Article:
After discovering the ShamPHree method on Offbeat Home, I was super-excited to find ways to tweak and improve my beauty routine. I wanted to make it more simple, more home-made, and more vegan. Having been a goth in my youth and graduating to a pin-up chic look in my young adulthood, I had a pretty complicated beauty routine and I used a lot of products. But as much as I love me some Sephora goodies, did I really need all of them?
Before I started washing my hair with baking soda and vinegar, I had already started making my own toner. I found a recipe online that suggests ¼ cup of apple cider vinegar and ½ cup of green tea, which I sometimes substituted with rosewater. And then I realized buying rosewater is actually kind of pricey…
So I decided to make my own rosewater. It’s a pretty simple process:
- Take the petals off of a rose (Editor’s note: Use only homegrown roses to avoid pesticides.)
- Place them in a stock pot
- Cover the tops of the rose petals with water (don’t use too much, or the rosewater will be diluted)
- And simmer gently until the rose petals lose their color.
To make it last longer, I put the rosewater in an ice cube tray (use an older one, because red and pink rose petals make a highly pigmented rosewater which can stain), popped them out of the tray, and placed them in a labeled freezer bag in the fridge.
The second thing I switched out of my beauty routine was a standard face scrub. Instead I use fine sea salt, which I keep in an old Manic Panic container in the shower. It gently exfoliates and also helps with acne.
Unfortunately, because I use salt for a face scrub, when I started the ShamPHree method, my fiancée noted that I got out of the shower smelling like salt and vinegar chips — not super pleasant. I decided to try mixing the apple cider vinegar conditioner solution with rosewater instead of tap water, and voila — now my hair smells like roses when I get out of the shower, and it’s pretty magical.
The next item I switched out of my beauty routine came out of monetary necessity, much like the rosewater. I was going to order my facial moisturizer online when I realized… that shit is $17. I could use that $17 on something else. So I decided to try my body moisturizer, which conveniently has an SPF of 15, on my face. And you know what? Nothing terrible happened. It turns out I didn’t actually need separate lotions for my face and body, despite what the beauty industry may tell you.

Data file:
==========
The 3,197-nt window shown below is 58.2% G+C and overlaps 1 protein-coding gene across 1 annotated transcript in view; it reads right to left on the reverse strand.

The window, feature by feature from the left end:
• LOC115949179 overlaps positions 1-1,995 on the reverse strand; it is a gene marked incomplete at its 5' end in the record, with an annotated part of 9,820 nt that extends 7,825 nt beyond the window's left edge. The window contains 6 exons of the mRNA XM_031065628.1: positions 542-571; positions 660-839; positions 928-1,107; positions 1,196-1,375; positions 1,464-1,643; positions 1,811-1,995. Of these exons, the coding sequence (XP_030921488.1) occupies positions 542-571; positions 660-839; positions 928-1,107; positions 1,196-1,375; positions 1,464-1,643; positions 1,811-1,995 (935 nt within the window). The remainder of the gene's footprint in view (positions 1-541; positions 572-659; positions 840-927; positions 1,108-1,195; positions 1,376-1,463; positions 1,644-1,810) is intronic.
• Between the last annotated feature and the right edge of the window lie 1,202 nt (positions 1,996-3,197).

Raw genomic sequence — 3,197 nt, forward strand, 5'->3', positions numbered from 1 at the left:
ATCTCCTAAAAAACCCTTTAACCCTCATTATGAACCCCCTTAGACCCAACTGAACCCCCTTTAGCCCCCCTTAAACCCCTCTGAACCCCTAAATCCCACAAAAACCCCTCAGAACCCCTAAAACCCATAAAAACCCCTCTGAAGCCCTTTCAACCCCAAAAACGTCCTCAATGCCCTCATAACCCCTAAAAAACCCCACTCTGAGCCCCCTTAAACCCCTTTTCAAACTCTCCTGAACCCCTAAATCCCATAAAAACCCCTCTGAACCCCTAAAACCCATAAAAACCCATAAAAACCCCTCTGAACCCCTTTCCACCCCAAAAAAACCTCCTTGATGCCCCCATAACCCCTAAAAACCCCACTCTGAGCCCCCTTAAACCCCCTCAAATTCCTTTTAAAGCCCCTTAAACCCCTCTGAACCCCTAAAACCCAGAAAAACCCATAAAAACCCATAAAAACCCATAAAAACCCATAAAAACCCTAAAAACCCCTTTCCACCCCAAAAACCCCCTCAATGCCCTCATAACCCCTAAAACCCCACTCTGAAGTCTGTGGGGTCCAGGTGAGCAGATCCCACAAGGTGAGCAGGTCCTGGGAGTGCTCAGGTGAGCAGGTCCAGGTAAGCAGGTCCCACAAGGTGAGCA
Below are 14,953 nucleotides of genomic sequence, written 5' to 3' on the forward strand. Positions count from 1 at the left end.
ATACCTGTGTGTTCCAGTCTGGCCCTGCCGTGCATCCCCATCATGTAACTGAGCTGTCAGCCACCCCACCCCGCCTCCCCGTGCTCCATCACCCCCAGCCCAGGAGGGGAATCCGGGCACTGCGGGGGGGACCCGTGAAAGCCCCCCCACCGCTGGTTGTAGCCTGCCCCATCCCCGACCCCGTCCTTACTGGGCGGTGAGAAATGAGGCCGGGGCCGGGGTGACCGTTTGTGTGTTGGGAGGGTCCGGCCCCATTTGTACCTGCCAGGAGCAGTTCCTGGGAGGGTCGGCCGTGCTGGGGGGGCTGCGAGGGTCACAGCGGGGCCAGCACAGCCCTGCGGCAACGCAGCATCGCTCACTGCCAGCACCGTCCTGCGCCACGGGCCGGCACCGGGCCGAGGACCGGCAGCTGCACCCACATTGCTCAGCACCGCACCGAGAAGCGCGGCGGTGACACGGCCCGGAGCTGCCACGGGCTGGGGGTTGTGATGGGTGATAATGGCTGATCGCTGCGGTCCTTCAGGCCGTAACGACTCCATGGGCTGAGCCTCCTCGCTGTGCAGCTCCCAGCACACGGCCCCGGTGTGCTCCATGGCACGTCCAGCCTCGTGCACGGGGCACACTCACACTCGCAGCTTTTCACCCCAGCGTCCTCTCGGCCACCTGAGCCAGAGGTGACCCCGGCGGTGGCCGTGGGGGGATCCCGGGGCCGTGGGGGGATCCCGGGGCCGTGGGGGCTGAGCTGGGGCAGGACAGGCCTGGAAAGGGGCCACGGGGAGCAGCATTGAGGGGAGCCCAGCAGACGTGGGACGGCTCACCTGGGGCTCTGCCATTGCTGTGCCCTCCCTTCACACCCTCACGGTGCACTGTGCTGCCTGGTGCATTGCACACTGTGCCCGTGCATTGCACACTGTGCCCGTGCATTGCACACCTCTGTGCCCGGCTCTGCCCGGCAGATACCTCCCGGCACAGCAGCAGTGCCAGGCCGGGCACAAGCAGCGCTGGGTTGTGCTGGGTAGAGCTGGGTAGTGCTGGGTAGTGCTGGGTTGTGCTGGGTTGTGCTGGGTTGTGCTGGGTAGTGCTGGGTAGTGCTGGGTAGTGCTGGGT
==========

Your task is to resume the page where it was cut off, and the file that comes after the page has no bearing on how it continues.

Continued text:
And when I decided my facial cleanser was also a bit pricey, I started looking into making my own out of castor oil and olive oil. But then I thought, “Self, don’t you use Dr. Bronner’s for your body wash? And isn’t that mostly oil anyway?”
And, just like with the lotion, it didn’t kill me to use my body wash on my face.
I had become trapped in societal expectations about my beauty routine. And these expectations aren’t just damaging with their interpretations of my femininity — they were damaging with their interpretations of my age. I hate that we live in such an ageist society where women like Helen Mirren and Meryl Streep are tokens, while their male counterparts are in abundance. This beauty routine I had developed wasn’t because I enjoyed the pampering and the process (and if you do enjoy the pampering and the process, then go you!) — it was because I listened to “beauty authorities” tell me that I needed to be afraid of growing old and afraid of being seen as less feminine.
I think my biggest sin when it comes to my old beauty routine was telling one of my trans friends that “women are supposed to do x/y/z when it comes to their skincare process,” because that’s what I honestly believed at the time. If you’re a femme, girly girl, or a goth princess, or a Rockabilly pin-up queen, or a guy who wants to pamper his skin, and you honestly enjoy all those products, then by all means, continue with your process and rock that shit. And if using the same soap and lotion all over your body works for you — as I have just recently learned it does for me — then go ahead and use that same soap and lotion all over your body.
The things you do to take care of your skin are not direct reflections of your gender identity or gender presentation — they’re just the things you do to take care of your skin. And as long as you’re comfortable in that skin of yours, that’s what counts.